Improving blood pressure regulation after spinal cord injury is challenging and often unsuccessful. Epidural stimulation offers patients an opportunity to improve a wide variety of functions, including autonomic function and motor function. Gavin, who is 26 years old, suffered an incomplete spinal cord injury in 2021 and came to Verita Neuro for treatment. He had two spinal stimulators implanted, stem cell injections and performed physio with our expert team, which allowed him to regain some functions. We asked Gavin about his experience generally and learnt about the various improvements he experienced.
Please introduce yourself and tell us about your condition. And what were your expectations prior to arriving?
My name is Gavin Krushensky. I have a C4 spinal cord injury. It happened a little over two years ago and I found this Verita Neuro online. I think I came into it with not really a lot of expectations just knowing where everyone is with spinal cord injury. But if anything can help, I look. That’s how I look at it. There’s always hope even if one small thing comes back to me, it’s worth it.
How soon after the surgery did you start to see changes?
So I’m a very anxious person. As soon as possible after the surgery, I wanted to be up, ASAP. So I was up in my wheelchair, I think it was eight hours after the surgery, and ready to start physical therapy so I could see the changes. I started noticing changes in my body, probably within two days after the surgery. I noticed my blood pressure had started coming back up to almost a normal level, once we started using the simulator, and it has been staying pretty consistently up at that level without the simulator even on.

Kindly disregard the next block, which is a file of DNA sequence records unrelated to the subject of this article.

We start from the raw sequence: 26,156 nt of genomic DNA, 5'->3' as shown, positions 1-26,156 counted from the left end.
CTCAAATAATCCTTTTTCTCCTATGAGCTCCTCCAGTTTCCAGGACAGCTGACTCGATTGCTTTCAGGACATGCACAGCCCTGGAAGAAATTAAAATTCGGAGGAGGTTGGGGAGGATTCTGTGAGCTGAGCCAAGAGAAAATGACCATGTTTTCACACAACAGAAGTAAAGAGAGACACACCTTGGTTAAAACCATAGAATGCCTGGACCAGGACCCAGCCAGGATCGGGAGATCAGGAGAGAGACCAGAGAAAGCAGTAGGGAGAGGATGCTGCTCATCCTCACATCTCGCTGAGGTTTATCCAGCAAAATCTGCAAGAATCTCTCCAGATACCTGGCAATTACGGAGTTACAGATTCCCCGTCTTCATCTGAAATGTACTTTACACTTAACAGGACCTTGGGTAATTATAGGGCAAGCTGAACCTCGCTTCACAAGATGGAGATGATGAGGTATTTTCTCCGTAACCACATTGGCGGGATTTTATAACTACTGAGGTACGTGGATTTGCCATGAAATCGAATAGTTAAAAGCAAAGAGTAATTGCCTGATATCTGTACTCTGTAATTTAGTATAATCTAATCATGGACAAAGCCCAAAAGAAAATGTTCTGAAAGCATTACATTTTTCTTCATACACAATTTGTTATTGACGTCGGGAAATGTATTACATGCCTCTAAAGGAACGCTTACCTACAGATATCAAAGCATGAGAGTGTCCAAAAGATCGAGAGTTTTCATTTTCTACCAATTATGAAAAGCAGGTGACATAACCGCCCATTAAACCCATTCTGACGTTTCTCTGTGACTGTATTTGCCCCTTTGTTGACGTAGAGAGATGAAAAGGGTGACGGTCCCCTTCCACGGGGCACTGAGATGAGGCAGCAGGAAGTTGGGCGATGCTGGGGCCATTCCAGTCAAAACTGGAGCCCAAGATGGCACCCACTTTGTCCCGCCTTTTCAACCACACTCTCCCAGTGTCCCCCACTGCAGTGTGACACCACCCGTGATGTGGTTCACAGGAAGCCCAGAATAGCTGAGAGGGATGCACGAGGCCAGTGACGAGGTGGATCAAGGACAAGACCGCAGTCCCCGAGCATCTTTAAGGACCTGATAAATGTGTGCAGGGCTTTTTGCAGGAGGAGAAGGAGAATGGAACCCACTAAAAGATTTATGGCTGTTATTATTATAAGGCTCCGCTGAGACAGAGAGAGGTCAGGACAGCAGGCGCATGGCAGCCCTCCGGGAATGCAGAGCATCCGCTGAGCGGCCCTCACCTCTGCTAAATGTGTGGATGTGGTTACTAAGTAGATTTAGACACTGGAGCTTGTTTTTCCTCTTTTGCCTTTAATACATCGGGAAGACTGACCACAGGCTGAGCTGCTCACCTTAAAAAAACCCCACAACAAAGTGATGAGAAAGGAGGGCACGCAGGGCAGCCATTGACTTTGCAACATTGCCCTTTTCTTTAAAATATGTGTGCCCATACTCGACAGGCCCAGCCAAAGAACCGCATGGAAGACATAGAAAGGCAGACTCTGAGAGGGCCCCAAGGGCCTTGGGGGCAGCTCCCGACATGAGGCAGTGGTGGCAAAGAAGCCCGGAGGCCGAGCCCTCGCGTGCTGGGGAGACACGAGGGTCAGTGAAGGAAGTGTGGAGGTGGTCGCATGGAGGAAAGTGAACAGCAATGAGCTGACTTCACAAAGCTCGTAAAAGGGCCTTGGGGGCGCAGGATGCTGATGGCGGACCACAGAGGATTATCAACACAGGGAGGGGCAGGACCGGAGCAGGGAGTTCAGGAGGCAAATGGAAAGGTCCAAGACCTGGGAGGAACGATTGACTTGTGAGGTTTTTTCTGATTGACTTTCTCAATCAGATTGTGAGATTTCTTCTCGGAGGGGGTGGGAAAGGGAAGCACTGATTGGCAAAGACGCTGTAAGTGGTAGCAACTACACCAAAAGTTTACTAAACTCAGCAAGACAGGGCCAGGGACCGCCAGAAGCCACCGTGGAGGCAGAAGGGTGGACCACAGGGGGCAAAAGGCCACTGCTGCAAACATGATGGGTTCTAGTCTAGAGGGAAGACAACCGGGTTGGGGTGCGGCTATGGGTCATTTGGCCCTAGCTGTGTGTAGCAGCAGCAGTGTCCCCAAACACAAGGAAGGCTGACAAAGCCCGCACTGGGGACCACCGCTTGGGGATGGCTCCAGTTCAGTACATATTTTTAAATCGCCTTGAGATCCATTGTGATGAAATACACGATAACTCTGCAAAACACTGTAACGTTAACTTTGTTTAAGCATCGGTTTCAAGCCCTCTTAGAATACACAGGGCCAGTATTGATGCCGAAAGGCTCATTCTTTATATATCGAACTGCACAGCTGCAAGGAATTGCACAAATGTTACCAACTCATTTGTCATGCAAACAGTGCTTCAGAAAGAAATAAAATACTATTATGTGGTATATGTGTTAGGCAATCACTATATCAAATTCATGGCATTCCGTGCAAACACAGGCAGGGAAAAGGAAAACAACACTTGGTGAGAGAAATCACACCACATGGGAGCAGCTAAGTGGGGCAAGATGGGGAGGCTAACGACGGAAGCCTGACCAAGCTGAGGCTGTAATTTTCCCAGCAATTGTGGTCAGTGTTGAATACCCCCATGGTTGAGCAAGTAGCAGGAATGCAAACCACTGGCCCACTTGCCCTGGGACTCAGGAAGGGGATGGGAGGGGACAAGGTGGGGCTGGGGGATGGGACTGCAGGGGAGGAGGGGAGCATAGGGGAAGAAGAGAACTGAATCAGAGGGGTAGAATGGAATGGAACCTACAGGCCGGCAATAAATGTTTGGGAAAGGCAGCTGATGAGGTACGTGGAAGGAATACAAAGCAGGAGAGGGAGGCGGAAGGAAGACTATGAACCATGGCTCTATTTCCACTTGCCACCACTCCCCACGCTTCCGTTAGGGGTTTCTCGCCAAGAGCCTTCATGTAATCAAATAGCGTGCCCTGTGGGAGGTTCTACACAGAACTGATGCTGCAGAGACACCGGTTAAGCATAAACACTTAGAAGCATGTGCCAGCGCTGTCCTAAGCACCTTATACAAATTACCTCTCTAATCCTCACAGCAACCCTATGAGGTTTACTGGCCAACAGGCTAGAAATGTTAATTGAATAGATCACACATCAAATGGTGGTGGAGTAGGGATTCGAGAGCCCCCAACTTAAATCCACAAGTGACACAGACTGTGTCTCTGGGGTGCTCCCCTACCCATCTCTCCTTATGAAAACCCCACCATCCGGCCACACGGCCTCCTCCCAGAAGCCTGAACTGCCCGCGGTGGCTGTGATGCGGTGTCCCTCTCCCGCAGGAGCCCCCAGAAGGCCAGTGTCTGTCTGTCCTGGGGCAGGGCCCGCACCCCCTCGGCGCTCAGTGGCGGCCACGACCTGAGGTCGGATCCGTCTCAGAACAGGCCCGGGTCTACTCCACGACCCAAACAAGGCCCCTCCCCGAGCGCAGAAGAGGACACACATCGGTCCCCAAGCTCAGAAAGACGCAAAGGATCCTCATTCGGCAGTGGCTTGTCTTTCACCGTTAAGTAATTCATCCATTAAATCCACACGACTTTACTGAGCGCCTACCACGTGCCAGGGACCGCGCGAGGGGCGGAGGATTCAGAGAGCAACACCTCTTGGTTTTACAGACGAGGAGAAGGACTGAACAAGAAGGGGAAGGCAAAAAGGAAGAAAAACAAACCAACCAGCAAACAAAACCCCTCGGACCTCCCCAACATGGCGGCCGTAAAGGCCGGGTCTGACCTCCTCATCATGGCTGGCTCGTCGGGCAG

How was the stem cell treatment?
The stem cell treatment went very well. I actually noticed some more feeling in my left arm and right arm when the team re-tested me on the Asia score. My feeling had gotten better, according to the Asia test on paper, so it wasn’t even just me.
How was the mapping process for you? How did you find the experience and how quickly was it useful?
The mapping process was overall great. I know not everyone responds the same, but it seems like I responded very quickly. On the first day, even after surgery, they showed my father that my body was responding to the stimulator. The team here is very knowledgeable about mapping the right muscle groups to get you to be able to work out again.
What does your regular day here look like?
So on a regular day here, I usually wake up, eat breakfast, and then I start the mapping process early in the morning, usually for two to three hours. Then you have a lunch break for an hour and then you go to the lower extremity mapping for another two to three hours. This happens usually Monday through Friday, and you usually have upper or lower on Saturday depending on what you’re doing.
How many people in the team are you working with and how has everything been?
I’ve been working with the same lower extremity therapist for the whole 50 days, and the same upper extremity therapist, but I’ve also gotten to know every single one of the therapists because they all jump in to help your main therapist. Everyone has been great and very helpful. They are very, very good. Another great thing is that you get to see the doctor out on the floor every single day. They’re very involved in the team.
What is your favorite exercise now and why?
So my favorite exercise now would probably be in the e-Pacer, getting up and walking. Because you’re able to work multiple different body parts. Let alone your legs, you’re moving your trunk, your arms, triceps, and that’s been I guess the best thing with the stimulator. It gives you the tools to be able to work out again.
Can you name three things that changed most significantly after the epidural stimulation surgery?